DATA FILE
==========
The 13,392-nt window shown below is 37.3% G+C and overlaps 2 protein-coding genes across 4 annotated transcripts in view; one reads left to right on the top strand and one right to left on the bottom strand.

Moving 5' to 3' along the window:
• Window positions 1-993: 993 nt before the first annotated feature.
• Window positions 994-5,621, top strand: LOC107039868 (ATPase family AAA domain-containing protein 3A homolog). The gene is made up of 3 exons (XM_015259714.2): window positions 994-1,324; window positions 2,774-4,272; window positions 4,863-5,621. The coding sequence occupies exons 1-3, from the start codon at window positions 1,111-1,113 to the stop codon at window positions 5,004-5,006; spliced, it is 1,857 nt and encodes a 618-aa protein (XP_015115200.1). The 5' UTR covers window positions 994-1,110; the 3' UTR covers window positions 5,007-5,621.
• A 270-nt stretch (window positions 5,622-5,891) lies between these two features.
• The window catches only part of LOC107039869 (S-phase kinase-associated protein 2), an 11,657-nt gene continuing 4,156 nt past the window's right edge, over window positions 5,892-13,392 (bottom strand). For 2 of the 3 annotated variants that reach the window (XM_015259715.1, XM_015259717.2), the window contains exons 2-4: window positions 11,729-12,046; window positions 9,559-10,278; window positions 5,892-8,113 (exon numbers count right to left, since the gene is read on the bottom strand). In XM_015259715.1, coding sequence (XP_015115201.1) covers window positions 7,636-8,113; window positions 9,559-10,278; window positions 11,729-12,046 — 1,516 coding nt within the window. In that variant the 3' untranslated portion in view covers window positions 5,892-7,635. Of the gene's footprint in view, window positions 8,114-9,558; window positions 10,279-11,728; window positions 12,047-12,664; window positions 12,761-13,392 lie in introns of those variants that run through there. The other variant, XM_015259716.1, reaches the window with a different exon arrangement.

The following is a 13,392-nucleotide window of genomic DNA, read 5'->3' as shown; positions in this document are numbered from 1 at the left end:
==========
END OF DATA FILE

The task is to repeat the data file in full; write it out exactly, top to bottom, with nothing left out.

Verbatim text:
The 13,392-nt window shown below is 37.3% G+C and overlaps 2 protein-coding genes across 4 annotated transcripts in view; one reads left to right on the top strand and one right to left on the bottom strand.

Moving 5' to 3' along the window:
• Window positions 1-993: 993 nt before the first annotated feature.
• Window positions 994-5,621, top strand: LOC107039868 (ATPase family AAA domain-containing protein 3A homolog). The gene is made up of 3 exons (XM_015259714.2): window positions 994-1,324; window positions 2,774-4,272; window positions 4,863-5,621. The coding sequence occupies exons 1-3, from the start codon at window positions 1,111-1,113 to the stop codon at window positions 5,004-5,006; spliced, it is 1,857 nt and encodes a 618-aa protein (XP_015115200.1). The 5' UTR covers window positions 994-1,110; the 3' UTR covers window positions 5,007-5,621.
• A 270-nt stretch (window positions 5,622-5,891) lies between these two features.
• The window catches only part of LOC107039869 (S-phase kinase-associated protein 2), an 11,657-nt gene continuing 4,156 nt past the window's right edge, over window positions 5,892-13,392 (bottom strand). For 2 of the 3 annotated variants that reach the window (XM_015259715.1, XM_015259717.2), the window contains exons 2-4: window positions 11,729-12,046; window positions 9,559-10,278; window positions 5,892-8,113 (exon numbers count right to left, since the gene is read on the bottom strand). In XM_015259715.1, coding sequence (XP_015115201.1) covers window positions 7,636-8,113; window positions 9,559-10,278; window positions 11,729-12,046 — 1,516 coding nt within the window. In that variant the 3' untranslated portion in view covers window positions 5,892-7,635. Of the gene's footprint in view, window positions 8,114-9,558; window positions 10,279-11,728; window positions 12,047-12,664; window positions 12,761-13,392 lie in introns of those variants that run through there. The other variant, XM_015259716.1, reaches the window with a different exon arrangement.

The following is a 13,392-nucleotide window of genomic DNA, read 5'->3' as shown; positions in this document are numbered from 1 at the left end: